Iodine intake and health: The more, the better | 38871
Journal of Nutrition & Food Sciences

Journal of Nutrition & Food Sciences
Open Access

ISSN: 2155-9600

Iodine intake and health: The more, the better

JOINT EVENT ON 13th Euro Obesity and Endocrinology Congress and 16th World Congress on Nutrition and Food Chemistry

September 18-20, 2017 | Zurich, Switzerland

Lina Zhao, Jian Xu and Sun XiuFa

Sun Yat-sen University, China
Shenzhen Center for Chronic Diseases Control, China
Huazhong University of Science and Technology, China

Scientific Tracks Abstracts: J Nutr Food Sci

Abstract :

Statement of the Problem: Iodine is an essential microelement for human health. Historically, Historically, (IDD) has been a global public health concern. Comprehensive studies on IDD led to the implementation of Universal Salt Iodizationpolicy in many countries. With rapid global progress in correcting iodine deficiency, excessive iodine intake is emerging as a new concern. The spectrum of iodine excess induced thyroid disorders has been reported including hypothyroidism, autoimmune thyroiditis, endemic goiter and thyroid cancer whereas the extra-thyroidal effects of iodine excess on health is less studied. A comprehensive understanding of iodine excess on health will be of great benefit. Methodology & Theoretical Orientation: We established a mouse model of excess iodine intake by adding different levels of iodine to drinking water for different period of time. Plasma lipid parameters and serum thyroid hormones were measured. Expressions of hepatic genes were detected by PCR and WB. Findings: Dose-dependent hypercholesterolemic effects were detected in mice (TC, r=0.615; p< 0.01). Drinking 1.2 ug/ mL iodine water for one month had no significant effect on serum lipid metabolism, while prolonged exposure induced an increase of serum cholesterol. Serum thyroid hormones were not affected by excess iodine intake throughout the study. At the molecular levels, a dose-dependent attenuation of hepatic low density lipoprotein receptor (LDLr) and thyroid hormone receptor �?²1 (TR �?²1) expression was detected in parallel to the change of serum cholesterol. Conclusion & Significance: Our findings demonstrated a dose and time dependent hypercholesterolemic effect of iodine excess. TR�?²1-mediated down regulation of hepatic LDLr gene may play a critical role. This study further expanded our knowledge on the potential hazard effect of iodine on health and will be instructive for reasonable iodine intake for improving overall health.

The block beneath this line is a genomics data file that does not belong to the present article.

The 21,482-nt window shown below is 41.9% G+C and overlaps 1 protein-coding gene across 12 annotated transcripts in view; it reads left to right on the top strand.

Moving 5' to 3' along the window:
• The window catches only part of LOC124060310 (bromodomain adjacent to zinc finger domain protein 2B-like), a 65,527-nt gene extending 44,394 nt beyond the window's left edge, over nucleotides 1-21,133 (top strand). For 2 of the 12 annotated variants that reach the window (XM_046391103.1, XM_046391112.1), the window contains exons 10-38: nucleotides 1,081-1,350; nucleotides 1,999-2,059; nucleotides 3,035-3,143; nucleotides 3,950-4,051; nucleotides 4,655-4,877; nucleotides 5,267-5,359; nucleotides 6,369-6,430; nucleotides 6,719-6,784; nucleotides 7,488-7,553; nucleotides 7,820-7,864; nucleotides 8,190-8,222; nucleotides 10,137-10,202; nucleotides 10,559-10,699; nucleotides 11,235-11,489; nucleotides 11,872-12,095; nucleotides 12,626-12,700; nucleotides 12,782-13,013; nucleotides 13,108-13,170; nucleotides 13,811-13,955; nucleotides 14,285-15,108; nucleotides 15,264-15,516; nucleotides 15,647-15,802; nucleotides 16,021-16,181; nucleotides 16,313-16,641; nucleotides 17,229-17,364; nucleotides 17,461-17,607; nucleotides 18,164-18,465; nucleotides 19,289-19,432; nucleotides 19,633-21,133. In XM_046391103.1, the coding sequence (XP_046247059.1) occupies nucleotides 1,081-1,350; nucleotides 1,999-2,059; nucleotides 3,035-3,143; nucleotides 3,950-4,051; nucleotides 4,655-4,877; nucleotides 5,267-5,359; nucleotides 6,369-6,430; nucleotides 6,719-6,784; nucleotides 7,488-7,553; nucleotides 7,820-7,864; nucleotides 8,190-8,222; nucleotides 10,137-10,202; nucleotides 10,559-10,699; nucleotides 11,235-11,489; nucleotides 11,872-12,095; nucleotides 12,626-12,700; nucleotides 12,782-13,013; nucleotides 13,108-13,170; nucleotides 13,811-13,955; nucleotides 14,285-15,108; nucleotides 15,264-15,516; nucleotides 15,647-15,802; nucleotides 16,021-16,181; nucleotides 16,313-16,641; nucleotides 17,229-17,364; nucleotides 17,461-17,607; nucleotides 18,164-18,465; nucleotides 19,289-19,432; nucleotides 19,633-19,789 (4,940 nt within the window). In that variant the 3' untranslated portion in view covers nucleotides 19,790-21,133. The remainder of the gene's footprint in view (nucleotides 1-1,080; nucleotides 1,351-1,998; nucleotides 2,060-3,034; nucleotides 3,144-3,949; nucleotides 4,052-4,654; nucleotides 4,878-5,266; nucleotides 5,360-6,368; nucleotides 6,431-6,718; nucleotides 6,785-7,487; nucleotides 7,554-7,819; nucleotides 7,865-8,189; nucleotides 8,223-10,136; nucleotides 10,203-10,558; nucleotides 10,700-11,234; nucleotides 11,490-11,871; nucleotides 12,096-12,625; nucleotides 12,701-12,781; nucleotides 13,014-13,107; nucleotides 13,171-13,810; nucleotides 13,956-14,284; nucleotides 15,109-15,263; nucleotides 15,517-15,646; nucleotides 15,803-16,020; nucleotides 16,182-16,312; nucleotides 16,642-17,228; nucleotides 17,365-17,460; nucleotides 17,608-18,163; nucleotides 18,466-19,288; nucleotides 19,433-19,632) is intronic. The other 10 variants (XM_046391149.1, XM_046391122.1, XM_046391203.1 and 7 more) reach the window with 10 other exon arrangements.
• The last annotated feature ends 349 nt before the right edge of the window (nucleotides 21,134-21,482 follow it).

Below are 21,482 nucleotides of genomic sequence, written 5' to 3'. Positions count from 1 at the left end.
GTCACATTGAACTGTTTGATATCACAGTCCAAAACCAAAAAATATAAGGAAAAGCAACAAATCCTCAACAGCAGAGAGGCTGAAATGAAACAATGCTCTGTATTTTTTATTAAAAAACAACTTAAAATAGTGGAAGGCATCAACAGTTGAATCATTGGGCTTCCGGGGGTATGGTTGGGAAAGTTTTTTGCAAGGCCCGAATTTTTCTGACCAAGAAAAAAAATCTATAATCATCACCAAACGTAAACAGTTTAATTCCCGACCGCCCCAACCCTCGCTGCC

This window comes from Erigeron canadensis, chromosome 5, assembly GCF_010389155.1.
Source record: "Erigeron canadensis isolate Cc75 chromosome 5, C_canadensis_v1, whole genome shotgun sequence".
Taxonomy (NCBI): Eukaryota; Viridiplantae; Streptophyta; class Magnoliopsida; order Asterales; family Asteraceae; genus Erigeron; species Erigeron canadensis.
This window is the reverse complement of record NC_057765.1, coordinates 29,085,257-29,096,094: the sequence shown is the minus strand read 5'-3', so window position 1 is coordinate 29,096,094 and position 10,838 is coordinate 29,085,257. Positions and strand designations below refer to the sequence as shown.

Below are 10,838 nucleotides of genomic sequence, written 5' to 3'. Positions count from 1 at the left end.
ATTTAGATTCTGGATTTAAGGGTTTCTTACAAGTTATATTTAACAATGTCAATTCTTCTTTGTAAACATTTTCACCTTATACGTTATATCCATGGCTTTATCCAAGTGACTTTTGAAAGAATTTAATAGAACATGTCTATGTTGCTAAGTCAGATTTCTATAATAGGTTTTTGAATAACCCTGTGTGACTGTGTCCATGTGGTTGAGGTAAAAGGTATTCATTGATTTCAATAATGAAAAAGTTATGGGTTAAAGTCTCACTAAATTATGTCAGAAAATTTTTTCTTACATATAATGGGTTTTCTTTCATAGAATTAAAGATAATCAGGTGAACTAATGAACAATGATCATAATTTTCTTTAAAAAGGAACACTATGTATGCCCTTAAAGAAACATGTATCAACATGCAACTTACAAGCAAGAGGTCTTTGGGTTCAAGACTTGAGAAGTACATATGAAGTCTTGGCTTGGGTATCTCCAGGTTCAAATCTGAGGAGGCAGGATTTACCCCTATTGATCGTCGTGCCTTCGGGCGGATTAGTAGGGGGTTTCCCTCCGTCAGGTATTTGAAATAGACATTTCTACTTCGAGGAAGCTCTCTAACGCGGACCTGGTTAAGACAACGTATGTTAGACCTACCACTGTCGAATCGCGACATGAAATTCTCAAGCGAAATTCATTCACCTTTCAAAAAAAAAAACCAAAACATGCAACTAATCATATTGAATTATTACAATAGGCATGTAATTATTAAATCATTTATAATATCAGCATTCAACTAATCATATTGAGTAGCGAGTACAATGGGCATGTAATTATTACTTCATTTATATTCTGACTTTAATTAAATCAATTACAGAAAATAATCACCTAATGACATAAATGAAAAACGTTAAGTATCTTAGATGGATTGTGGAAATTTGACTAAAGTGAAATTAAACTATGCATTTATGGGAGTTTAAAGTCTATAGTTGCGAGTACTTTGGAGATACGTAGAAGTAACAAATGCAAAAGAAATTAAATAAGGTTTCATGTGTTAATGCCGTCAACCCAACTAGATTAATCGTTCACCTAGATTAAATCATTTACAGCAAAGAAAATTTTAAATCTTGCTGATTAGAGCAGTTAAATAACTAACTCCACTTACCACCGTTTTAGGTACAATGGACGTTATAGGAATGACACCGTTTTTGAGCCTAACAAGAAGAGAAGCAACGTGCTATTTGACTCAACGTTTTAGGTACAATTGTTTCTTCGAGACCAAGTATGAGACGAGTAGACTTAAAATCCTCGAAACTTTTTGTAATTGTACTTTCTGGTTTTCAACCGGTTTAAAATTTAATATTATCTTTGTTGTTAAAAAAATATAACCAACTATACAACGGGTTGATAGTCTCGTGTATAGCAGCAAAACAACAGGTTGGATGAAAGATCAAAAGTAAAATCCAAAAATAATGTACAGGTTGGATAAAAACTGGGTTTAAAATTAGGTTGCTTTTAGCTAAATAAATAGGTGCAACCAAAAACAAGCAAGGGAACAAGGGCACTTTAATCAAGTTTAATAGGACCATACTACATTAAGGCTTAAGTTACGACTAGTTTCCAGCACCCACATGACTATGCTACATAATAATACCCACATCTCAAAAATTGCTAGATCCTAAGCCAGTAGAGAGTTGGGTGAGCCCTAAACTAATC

Biography :

Lina Zhao has her expertise in Nutrition and Chronic diseases. The inner layer of blood vessels is lined with endothelial cells, which act as the early responder to dietary factors. Her research focus on the effects of dietary factors on the endothelial functions and their roles in the development of chronic metabolic diseases including obesity, diabetes and atherosclerosis, and thus developing dietary intervention targeting disease prevention and management.